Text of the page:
On 27 April 2007, a dispute over the moving of a Soviet-era memorial in Tallinn was the trigger for an electronic attack on every public institution in Estonia—a country of about 1.3 million residents. Today, Estonia has a hardened electronic infrastructure that converted the country into one of robust online commerce. One may become an e-resident of Estonia for a modest sum—currently 120 euros. The country has created infrastructure that allows people around the world to establish companies and open and operate bank accounts, and it has created secure and trusted electronic identities for its e-residents. A large cohort of foreign companies are now resident in Estonia, without the country having become a tax haven—its attraction as a place of residence is much more than that.

There are plenty of other opportunities that we might look to. I say to Government: let us crank up our support for our micro-businesses, small businesses and even medium businesses—the next big winner might be in there.

I will give some specifics suggestions for what we might do—they are deliberately a bit off the wall because I like to provoke thinking. Let us direct our help to new ideas, or to reinventions of old ones, with the expectation that, in doing so, 80 per cent of our interventions will fail. If we get it right, the 20 per cent will do far more than pay for the 80 per cent.

We should not analyse projects to death. If I could spot the winning projects, I would be a very rich man. Instead, we should look at the people who are trying to take something forward. There are those who have the knowledge, energy and self-belief that will take them somewhere useful for themselves and for our country. We should ignore their proposals—we should not pretend we can spot winners.

We should back small teams. It is amazing what one man can do leading a team of 12—that team can succeed even if one of them is a duffer or a Judas. Those who are failing are spotted very quickly in a small team. No management structure is needed to make a small team work.

Hundreds of years ago, Europe’s main centre for medical training was in Edinburgh. Why? Because the old town was desperately unsanitary and had a correspondingly high degree of morbidity, so it was an excellent place to study disease. What could we be doing today in the Covid world? Are there genetic differences that drive differences in outcomes? We know that that is the case for many other conditions. Covid is a virus about which we are still learning, but we have no broad-spectrum attacker of viruses in general, equivalent to what antibiotics once were in relation to bacteria.

Scotland has a particular advantage, in that the data in our national birth, marriage and death records is more comprehensive than is the case almost anywhere else. Thus, it is easier to identify connections of paternity, maternity and consanguinity than in many other countries. Could we use that information? It is worth trying.

In 1973, I fell out with my boss over a software development. I spent the weekend in the computer centre pursuing my idea, which I showed him on Monday. I met someone a couple of years ago who was still maintaining that software, which I had developed 45 years earlier. We might need a few more angry youngsters. Let us find them and support them—and I am not volunteering.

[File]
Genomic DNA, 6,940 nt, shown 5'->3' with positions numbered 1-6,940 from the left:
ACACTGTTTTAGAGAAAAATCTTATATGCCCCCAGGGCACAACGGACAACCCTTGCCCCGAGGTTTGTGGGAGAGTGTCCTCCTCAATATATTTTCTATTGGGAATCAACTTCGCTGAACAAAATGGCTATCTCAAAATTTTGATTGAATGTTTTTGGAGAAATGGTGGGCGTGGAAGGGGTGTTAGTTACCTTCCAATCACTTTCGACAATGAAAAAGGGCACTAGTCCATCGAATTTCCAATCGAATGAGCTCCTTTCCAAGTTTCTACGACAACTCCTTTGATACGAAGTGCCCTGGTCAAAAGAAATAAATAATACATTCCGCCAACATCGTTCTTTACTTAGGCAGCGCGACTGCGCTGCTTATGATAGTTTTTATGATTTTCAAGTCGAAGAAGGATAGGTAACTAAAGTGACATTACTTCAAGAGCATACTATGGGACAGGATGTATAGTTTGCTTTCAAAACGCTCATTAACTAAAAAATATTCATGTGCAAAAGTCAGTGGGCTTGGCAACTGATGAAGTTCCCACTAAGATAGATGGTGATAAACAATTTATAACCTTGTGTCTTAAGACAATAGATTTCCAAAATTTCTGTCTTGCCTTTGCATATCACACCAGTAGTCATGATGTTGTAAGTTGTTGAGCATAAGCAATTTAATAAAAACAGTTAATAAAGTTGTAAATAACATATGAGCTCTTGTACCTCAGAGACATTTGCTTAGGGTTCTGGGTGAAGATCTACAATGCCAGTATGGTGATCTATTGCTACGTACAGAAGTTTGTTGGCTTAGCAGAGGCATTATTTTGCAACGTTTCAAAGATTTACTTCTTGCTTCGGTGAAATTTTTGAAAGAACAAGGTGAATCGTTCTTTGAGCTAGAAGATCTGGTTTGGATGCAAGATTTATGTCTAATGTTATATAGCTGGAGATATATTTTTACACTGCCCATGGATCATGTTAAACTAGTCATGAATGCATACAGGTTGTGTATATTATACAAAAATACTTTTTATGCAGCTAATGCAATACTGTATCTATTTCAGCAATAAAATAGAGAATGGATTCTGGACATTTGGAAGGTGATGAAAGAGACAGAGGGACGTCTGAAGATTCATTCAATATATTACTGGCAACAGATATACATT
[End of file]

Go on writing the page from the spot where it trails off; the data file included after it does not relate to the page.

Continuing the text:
19 May 2020

S5M-21778 Civil Partnership (Scotland) Bill: Stage 1

The Deputy Presiding Officer (Lewis Macdonald): The next item of business is a debate on motion S5M-21778, in the name of Shirley-Anne Somerville, on stage 1 of the Civil Partnership (Scotland) Bill.

... ... ...

Stewart Stevenson (Banffshire and Buchan Coast) (SNP):

I apologise to the Presiding Officer and to colleagues for joining the debate late. I am a member of the COVID-19 Committee, and our stage 2 debate on the Coronavirus (Scotland) (No 2) Bill ended just after 4 o’clock. Who said that men cannot multitask?

I will make brief remarks, which I hope will support, and will only to a limited extent duplicate previous members’ contributions. I certainly intended no disrespect to colleagues by not being here to hear their words.

I welcome the bill and support its objectives. Extension of the criteria for civil partnerships will take nothing away from me, nor do I see any demerit for wider society. To legislate in the terms that are set out in the bill will extend benefits to people who, for whatever personal reasons, do not wish to marry. That is proper.

Formal endorsement in law of a relationship is of particular benefit to the children of a couple. It simplifies inheritance and, generally, simplifies the transfer of assets within close family. Marriage and civil partnership have significant benefits. I have been doing the marriage bit for more than 50 years, and hope to get the hang of it sometime soon.

I was delighted previously to work with Pauline McNeill on marriage issues—she referred to the civil partnership legislation on which we both worked. At that time, we made common cause, and I believe that we can do that again. I note that the Jewish community has identified some—fixable—issues in the bill. I hope that we do something about that. In the legislation that Pauline McNeill and I worked on, a significant issue was how divorce works in the Jewish faith. We were able to work together and with others to ensure that that important group in our community got the changes that mattered to them. I am sure that we will be able to do that again—especially as the current issue looks to be rather more straightforward.